Agreement reached: Focus needed now on practical & enforceable implementation
The European Institutions have reached a political agreement on a new Energy Labelling Framework Regulation. The new Framework legislation is set to enter force later this year and will bring major changes to the existing and future energy labels, currently applied to many home appliances. We foresee that new labels for the first home appliance products under the new legislation - Washing Machines, Dishwashers and Refrigerators – will be displayed in shops around 2020.
Energy labelling | Photo credit: Fotolia
Says CECED Director-General, Paolo Falcioni: “Now that the agreement has been reached between the EU institutions, attention must turn to ensuring that practical implementation and enforcement of the label, on the ground, is successful. Appliances continue to have the potential to make a strong contribution to the EU’s energy efficiency target. Consumers can be further empowered to make a contribution: that also means that consumers need to understand what has changed and what the energy label is actually indicating”.
Mr Falcioni continues: “Communication about the revised energy label is, in fact, the key challenge now. Each rescaling creates the potential for confusion among consumers and market surveillance authorities. Future communication campaigns run by the EU and Member States must make clear that it is the label that has been rescaled and not the product that has become less efficient.”
CECED’s views on the agreement reached:
1. Recognition of need for a product-by-product approach and a stable transition
Throughout the revision process, CECED has maintained that any changes must be based on a thorough product-by-product impact assessment analysing the potential future technological development to ensure the new label fulfils its aims. CECED welcomes that policymakers have recognised this by introducing a staggered timescale that appreciates the different market and technical conditions between product groups and by also outlining a clear distinction between the conditions to be set for the first rescaling and future rescaling of the label. The expected validity of the label of at least 10 years, if implemented effectively, can also provide clarity for consumers and fosters investment in energy efficiency innovations to reward consumer choice.
2.Transition phase concern
Delivering two labels, old and new, for each product during a transition phase is challenging for practical implementation. It will require disproportionate efforts in retail shops to relabel, it risks giving rise to confusion for market surveillance and shop-owners and adds significant burden to the manufacturer where double testing may be needed. In addition, setting constraints on when and how products, which were legally placed on the market before and during the four-month “two-label transition period,” can be sold, places a further disproportionate burden on both suppliers and dealers.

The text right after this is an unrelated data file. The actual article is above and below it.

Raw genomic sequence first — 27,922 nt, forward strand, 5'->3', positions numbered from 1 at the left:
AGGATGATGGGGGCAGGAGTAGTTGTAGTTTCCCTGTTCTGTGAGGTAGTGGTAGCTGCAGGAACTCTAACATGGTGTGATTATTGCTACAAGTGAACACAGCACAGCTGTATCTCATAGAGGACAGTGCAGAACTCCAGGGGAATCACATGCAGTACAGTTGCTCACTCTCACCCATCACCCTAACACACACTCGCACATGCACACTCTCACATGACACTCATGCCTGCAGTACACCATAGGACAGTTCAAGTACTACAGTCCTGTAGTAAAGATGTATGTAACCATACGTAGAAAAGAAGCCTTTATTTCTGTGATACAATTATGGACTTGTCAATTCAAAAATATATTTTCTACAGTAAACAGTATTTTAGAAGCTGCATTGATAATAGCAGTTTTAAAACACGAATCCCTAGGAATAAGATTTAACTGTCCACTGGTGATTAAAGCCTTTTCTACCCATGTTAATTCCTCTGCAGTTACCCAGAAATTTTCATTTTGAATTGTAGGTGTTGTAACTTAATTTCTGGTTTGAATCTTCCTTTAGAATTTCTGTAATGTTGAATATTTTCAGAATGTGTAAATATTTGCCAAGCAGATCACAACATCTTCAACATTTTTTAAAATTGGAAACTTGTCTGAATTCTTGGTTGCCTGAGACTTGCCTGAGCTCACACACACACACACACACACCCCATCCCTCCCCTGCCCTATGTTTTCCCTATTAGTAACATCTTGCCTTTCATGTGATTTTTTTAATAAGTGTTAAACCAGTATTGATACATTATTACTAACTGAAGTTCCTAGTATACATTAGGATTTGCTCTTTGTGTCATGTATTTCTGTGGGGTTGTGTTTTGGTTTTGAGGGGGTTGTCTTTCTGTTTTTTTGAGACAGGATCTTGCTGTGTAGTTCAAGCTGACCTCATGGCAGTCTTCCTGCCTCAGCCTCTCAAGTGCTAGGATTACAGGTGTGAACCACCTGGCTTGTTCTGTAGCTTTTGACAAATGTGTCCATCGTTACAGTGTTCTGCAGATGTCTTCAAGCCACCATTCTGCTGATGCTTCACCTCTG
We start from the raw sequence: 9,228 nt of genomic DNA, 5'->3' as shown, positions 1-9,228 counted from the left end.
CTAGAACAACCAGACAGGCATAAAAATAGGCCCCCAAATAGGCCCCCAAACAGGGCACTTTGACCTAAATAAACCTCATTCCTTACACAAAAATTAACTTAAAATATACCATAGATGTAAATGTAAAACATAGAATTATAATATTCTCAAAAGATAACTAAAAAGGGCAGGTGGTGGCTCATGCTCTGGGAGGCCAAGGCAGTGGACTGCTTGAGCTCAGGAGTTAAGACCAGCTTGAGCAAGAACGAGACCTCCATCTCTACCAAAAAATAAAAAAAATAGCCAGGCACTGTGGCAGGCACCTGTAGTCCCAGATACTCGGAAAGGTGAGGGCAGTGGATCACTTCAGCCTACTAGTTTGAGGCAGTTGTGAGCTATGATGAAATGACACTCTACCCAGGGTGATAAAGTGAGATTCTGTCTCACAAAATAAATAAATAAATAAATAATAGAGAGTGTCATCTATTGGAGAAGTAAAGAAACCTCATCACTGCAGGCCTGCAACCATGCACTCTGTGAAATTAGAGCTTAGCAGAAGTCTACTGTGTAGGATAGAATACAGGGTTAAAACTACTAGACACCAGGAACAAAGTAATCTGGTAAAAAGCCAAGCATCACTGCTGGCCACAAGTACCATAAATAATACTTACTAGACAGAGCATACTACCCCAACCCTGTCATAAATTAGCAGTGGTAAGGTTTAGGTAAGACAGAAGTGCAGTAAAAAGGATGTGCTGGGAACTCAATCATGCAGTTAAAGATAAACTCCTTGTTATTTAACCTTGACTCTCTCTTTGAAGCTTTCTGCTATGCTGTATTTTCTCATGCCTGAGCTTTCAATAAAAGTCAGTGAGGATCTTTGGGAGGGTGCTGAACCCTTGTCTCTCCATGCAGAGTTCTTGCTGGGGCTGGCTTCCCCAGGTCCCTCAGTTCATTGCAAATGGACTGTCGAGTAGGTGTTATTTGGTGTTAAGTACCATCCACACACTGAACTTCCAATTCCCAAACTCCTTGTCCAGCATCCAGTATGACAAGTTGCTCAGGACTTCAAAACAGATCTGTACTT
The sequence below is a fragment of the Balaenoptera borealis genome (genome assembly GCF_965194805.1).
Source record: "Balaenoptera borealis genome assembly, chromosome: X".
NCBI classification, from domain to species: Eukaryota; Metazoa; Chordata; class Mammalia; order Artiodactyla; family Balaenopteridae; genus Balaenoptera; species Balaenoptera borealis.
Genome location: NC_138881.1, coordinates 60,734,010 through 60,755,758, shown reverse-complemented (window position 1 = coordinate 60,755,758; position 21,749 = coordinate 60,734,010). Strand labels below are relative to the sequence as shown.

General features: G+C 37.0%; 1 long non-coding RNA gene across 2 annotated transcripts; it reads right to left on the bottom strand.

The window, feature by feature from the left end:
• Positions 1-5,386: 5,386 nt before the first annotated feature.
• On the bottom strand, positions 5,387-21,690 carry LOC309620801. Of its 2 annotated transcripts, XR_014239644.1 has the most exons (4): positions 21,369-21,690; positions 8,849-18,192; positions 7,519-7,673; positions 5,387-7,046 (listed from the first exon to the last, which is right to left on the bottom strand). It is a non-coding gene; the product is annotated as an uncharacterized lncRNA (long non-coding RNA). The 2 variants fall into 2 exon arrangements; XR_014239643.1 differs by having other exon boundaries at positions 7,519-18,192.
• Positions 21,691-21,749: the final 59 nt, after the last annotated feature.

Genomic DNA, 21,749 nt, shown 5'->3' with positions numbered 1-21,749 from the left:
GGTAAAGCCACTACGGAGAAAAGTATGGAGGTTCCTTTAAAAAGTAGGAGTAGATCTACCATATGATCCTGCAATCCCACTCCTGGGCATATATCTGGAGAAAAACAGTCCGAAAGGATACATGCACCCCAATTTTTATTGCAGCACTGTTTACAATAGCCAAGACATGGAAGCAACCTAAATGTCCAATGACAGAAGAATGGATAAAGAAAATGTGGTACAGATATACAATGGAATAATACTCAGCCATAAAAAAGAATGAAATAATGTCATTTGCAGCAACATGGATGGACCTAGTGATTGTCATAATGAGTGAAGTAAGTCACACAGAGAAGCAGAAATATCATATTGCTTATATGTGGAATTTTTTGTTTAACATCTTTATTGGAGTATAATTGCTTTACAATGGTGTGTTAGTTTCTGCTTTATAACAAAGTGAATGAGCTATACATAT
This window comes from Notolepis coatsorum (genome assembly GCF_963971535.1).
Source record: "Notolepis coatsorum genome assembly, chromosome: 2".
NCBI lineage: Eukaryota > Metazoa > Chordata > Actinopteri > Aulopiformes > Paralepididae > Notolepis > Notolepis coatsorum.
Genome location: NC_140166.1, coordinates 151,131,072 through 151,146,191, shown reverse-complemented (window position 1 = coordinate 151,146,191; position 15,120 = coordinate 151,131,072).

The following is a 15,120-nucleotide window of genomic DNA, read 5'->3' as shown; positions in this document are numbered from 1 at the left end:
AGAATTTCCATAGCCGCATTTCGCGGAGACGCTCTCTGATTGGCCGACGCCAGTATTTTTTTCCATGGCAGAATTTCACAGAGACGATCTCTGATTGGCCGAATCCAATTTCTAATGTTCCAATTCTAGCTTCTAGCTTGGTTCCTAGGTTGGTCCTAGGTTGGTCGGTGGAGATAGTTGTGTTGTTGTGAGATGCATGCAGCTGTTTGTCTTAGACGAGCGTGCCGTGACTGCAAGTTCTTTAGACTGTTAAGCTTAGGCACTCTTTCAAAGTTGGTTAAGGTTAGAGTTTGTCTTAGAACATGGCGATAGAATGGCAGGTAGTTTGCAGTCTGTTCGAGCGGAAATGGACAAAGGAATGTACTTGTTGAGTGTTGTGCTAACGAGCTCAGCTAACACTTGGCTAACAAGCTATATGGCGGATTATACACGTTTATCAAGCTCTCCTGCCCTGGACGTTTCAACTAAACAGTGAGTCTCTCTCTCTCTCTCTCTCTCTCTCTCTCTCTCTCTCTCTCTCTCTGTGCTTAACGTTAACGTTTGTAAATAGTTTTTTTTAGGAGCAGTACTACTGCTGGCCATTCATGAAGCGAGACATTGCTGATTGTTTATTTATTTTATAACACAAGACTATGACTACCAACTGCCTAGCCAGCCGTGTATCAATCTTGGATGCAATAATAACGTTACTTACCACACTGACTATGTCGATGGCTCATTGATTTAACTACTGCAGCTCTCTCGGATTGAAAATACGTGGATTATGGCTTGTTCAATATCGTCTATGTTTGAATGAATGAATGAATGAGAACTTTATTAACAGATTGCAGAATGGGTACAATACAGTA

3. Product database
CECED remains concerned on the introduction of the product database. Even if all numbers that are in the database appeared to be correct, this would not mean that all the products sold on the EU market were compliant. Some products may have not even been entered in the database deliberately. How this will be effectively controlled remains an open question to date. In addition to product testing to assess compliance, Member States should also verify that products sold in shops are indeed also registered in the database.
Requiring manufacturers to upload technical documentation to a central database is also particularly sensitive. Compiling all European energy efficiency and other product intelligence in one central place makes European industry highly vulnerable and exposed to the risk of losing confidential business data, technological know-how and excellence to the detriment of Intellectual Property Rights through potential hacking and unfair practices by unscrupulous players. Responsible market operators need to be supported and a level playing field ensured.
CECED reiterates that actual laboratory testing of appliances is the only way of ensuring product compliance with energy label requirements. Pan-European market surveillance needs to be supported.
Mr Falcioni concludes: “The EU Energy Label has successfully supported the drive for greater energy efficiency in home appliances. As manufacturers continue to invest in energy efficiency, consumers should be clearly informed of the benefits of new appliances and the label enables consumers to make informed purchases. The revised energy label must continue to incentivise energy efficiency innovation, be clear to consumers and be implementable and enforceable.”
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